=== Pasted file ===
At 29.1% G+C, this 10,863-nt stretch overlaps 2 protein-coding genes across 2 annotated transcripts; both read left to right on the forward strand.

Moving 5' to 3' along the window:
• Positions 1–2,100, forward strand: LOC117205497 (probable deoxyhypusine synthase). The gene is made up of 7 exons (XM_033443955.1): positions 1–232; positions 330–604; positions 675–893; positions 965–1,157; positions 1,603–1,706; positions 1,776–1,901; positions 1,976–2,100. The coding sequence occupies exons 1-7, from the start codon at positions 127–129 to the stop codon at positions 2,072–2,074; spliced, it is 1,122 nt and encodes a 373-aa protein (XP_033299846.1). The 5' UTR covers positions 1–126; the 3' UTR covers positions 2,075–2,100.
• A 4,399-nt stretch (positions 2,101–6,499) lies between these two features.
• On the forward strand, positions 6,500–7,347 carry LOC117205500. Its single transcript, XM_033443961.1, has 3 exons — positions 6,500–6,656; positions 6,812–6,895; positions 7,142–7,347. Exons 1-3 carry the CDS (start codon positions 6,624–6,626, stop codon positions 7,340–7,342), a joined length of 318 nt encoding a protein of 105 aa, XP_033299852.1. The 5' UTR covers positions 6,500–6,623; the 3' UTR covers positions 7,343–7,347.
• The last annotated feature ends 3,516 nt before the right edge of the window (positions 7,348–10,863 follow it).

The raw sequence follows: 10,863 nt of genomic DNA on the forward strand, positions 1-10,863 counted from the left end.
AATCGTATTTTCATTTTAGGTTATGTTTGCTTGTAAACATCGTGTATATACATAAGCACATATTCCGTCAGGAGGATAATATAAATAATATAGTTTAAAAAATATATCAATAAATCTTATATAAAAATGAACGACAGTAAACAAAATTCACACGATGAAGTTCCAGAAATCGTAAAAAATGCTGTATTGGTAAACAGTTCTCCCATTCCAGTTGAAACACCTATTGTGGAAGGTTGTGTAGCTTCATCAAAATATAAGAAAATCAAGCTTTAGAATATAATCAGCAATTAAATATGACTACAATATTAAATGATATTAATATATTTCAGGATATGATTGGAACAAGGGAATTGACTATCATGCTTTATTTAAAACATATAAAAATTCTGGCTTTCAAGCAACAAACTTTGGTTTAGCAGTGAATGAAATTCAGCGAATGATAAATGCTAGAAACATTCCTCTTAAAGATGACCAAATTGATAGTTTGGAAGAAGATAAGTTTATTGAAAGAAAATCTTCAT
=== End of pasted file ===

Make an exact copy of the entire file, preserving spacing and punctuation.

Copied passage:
At 29.1% G+C, this 10,863-nt stretch overlaps 2 protein-coding genes across 2 annotated transcripts; both read left to right on the forward strand.

Moving 5' to 3' along the window:
• Positions 1–2,100, forward strand: LOC117205497 (probable deoxyhypusine synthase). The gene is made up of 7 exons (XM_033443955.1): positions 1–232; positions 330–604; positions 675–893; positions 965–1,157; positions 1,603–1,706; positions 1,776–1,901; positions 1,976–2,100. The coding sequence occupies exons 1-7, from the start codon at positions 127–129 to the stop codon at positions 2,072–2,074; spliced, it is 1,122 nt and encodes a 373-aa protein (XP_033299846.1). The 5' UTR covers positions 1–126; the 3' UTR covers positions 2,075–2,100.
• A 4,399-nt stretch (positions 2,101–6,499) lies between these two features.
• On the forward strand, positions 6,500–7,347 carry LOC117205500. Its single transcript, XM_033443961.1, has 3 exons — positions 6,500–6,656; positions 6,812–6,895; positions 7,142–7,347. Exons 1-3 carry the CDS (start codon positions 6,624–6,626, stop codon positions 7,340–7,342), a joined length of 318 nt encoding a protein of 105 aa, XP_033299852.1. The 5' UTR covers positions 6,500–6,623; the 3' UTR covers positions 7,343–7,347.
• The last annotated feature ends 3,516 nt before the right edge of the window (positions 7,348–10,863 follow it).

The raw sequence follows: 10,863 nt of genomic DNA on the forward strand, positions 1-10,863 counted from the left end.
AATCGTATTTTCATTTTAGGTTATGTTTGCTTGTAAACATCGTGTATATACATAAGCACATATTCCGTCAGGAGGATAATATAAATAATATAGTTTAAAAAATATATCAATAAATCTTATATAAAAATGAACGACAGTAAACAAAATTCACACGATGAAGTTCCAGAAATCGTAAAAAATGCTGTATTGGTAAACAGTTCTCCCATTCCAGTTGAAACACCTATTGTGGAAGGTTGTGTAGCTTCATCAAAATATAAGAAAATCAAGCTTTAGAATATAATCAGCAATTAAATATGACTACAATATTAAATGATATTAATATATTTCAGGATATGATTGGAACAAGGGAATTGACTATCATGCTTTATTTAAAACATATAAAAATTCTGGCTTTCAAGCAACAAACTTTGGTTTAGCAGTGAATGAAATTCAGCGAATGATAAATGCTAGAAACATTCCTCTTAAAGATGACCAAATTGATAGTTTGGAAGAAGATAAGTTTATTGAAAGAAAATCTTCAT